Video Maskers Sue DGA29 Aug, 2002 By: Holly J. Wagner
The operator of a small video rental company specializing in renting videos for "family viewing," with objectionable language or graphic scenes removed, and an inventor of a video masking technology sued the Directors Guild of America (DGA) today in a preemptive strike.
The case, filed in U.S. District Court in Denver, Colo., seeks a court order establishing that their editing practices are protected under federal copyright law. It names 16 renowned directors, including Steven Spielberg, Robert Redford, Sydney Pollack, Robert Altman, Steven Soderbergh, John Landis and Martin Scorsese.
The DGA says the suit, which asks the court to find the editing practices legal and head off a lawsuit the plaintiffs expected from DGA, has no merit.
Clean Flicks of Colorado LLC and Boise, Idaho, attorney Robert Huntsman, who has a patent pending on movie editing technology, are asking a federal judge to determine that they have a First Amendment right to edit the videos for private use.
"The interest of these plaintiffs is to remove the 'rough edges' -– the objectionable content -- only for the family viewing audience. Their personal sensitivities don't allow them to view the unaltered work, but they appreciate the story line or historical context, and want to be able to view the movie, without having to listen to the 'F' word," said Pete Webb, a spokesman for the plaintiffs.
"We believe the public as a whole is being served by having a choice of how they view films in the privacy of their own homes. The success of these directors is due not only to their own talents, but due to a viewing public who has contributed to their success. We encourage the movie industry to work with us to give back to the public some additional viewing choices," added attorney Huntsman. "Editing to major motion pictures, especially removing foul language and nudity, is done for network television, for use on airlines, and in many other settings. The directors allow those edits, but they've raised objections in the rental area. We think a jury will want to agree with us, that you shouldn't be required to watch what you find objectionable," said Webb.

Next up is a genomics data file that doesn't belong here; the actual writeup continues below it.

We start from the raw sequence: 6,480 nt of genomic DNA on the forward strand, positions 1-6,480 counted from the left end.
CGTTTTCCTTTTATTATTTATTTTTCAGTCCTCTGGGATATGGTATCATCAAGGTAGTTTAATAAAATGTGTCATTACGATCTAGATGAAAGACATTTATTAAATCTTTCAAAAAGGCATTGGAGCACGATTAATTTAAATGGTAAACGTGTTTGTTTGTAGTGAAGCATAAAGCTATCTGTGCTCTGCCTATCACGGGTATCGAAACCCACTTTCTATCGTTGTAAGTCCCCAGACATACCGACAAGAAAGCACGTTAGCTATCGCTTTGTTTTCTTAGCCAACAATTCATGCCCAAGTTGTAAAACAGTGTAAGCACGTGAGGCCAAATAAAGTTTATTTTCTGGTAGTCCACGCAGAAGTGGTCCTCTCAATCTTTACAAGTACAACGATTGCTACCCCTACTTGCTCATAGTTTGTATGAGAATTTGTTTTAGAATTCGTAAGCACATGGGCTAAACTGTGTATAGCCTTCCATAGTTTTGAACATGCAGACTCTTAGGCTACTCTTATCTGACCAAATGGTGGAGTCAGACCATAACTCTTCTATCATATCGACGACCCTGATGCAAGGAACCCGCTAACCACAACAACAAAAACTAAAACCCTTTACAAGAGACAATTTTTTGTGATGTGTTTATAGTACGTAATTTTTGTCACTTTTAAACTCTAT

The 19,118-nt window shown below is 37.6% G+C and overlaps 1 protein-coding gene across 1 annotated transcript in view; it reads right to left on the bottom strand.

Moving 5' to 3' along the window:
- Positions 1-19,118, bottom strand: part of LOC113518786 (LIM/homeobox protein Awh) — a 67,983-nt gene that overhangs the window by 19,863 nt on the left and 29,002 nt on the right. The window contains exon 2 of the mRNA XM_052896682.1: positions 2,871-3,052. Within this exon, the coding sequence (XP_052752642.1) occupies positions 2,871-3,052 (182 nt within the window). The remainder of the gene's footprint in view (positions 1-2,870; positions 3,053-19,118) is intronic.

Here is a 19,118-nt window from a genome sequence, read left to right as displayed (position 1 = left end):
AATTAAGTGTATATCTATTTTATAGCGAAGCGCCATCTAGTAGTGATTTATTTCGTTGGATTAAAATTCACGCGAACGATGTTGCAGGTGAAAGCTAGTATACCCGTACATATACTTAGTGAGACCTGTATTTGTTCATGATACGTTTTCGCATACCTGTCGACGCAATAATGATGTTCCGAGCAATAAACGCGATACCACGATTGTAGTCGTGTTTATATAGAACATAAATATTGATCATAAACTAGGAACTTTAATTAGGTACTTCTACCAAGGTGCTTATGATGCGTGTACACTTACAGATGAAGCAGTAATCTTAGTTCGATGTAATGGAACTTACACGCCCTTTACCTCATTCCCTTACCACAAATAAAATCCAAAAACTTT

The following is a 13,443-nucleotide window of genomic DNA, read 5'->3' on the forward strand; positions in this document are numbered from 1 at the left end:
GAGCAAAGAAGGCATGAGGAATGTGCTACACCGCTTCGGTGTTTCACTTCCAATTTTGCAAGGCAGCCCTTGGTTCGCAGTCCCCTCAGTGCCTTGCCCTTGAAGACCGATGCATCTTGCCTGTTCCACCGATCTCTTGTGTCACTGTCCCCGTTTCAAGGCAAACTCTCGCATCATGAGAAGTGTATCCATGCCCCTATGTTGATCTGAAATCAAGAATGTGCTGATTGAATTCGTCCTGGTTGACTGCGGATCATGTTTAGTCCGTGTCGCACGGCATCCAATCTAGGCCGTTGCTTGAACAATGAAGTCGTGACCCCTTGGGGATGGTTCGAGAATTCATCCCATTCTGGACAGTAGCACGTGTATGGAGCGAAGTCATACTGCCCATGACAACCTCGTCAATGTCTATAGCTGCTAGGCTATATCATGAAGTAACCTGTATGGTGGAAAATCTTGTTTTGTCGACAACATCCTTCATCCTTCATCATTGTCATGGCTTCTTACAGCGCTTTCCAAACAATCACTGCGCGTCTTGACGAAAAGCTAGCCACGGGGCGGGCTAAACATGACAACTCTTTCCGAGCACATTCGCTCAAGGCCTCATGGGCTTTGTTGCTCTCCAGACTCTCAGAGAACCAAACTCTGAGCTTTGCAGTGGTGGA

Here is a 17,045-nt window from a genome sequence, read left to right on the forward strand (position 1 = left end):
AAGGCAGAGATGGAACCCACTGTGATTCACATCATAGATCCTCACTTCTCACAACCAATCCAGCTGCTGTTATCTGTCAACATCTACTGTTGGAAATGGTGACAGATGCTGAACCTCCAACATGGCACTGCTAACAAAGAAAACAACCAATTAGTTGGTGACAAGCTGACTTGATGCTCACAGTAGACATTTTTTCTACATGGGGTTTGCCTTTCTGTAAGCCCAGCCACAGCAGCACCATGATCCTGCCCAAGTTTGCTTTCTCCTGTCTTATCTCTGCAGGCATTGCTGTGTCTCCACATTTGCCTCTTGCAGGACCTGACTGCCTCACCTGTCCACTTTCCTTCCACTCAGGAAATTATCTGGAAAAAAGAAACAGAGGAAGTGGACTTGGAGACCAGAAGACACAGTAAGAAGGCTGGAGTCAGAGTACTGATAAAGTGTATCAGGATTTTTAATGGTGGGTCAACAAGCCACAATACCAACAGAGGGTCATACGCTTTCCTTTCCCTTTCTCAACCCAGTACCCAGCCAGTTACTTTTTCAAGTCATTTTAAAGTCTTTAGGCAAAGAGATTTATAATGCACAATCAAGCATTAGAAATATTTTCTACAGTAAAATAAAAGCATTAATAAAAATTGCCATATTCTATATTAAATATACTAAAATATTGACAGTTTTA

The lawsuit asserts that trademark and copyright laws allow "fair use" of protected material, and personal use is included in that interpretation of fair use. The DGA doesn't see it that way.
"A cursory review by the Directors Guild of America and our legal counsel of the lawsuit filed today in Denver shows it to bewholly without merit. In fact, we believe it is the plaintiffs who, through their unauthorized altering of original works, are in violation of the law," said a DGA statement. "Appallingly, the plaintiffs rely on the right to free speech guaranteed by the First Amendment as an excuse to alter originalworks and pass them along -- for profit -- to the public. Perhaps they are unaware that the United States Constitution directed Congress to pass laws to ensure that the creators of original works had the exclusive right to their work and prohibited their unauthorized exploitation by others for financial gain. The Directors Guild of America will vigorously protect the rights of its members, and we are confident that any efforts tolegitimize the unauthorized editing and alteration of movies will be resoundingly defeated."
Soderbergh, a first VP of the DGA, has been quoted in DGA statements on editing-for-families practices, to which the DGA objects on "artistic" grounds. The directors, through the DGA, have published Web site details of the lawsuit they intend to file against third parties who've been removing foul language and scenes of sex, violence and gore from movies before renting them to families.
Clean Flicks has stores in Colorado, Utah and Idaho and has been operating for a year, providing edited videos to its member customers. The company requires monthly or annual club membership fees, which give customers access to the library of edited movies. Clean Flicks also carries a section of unedited family and children's videos.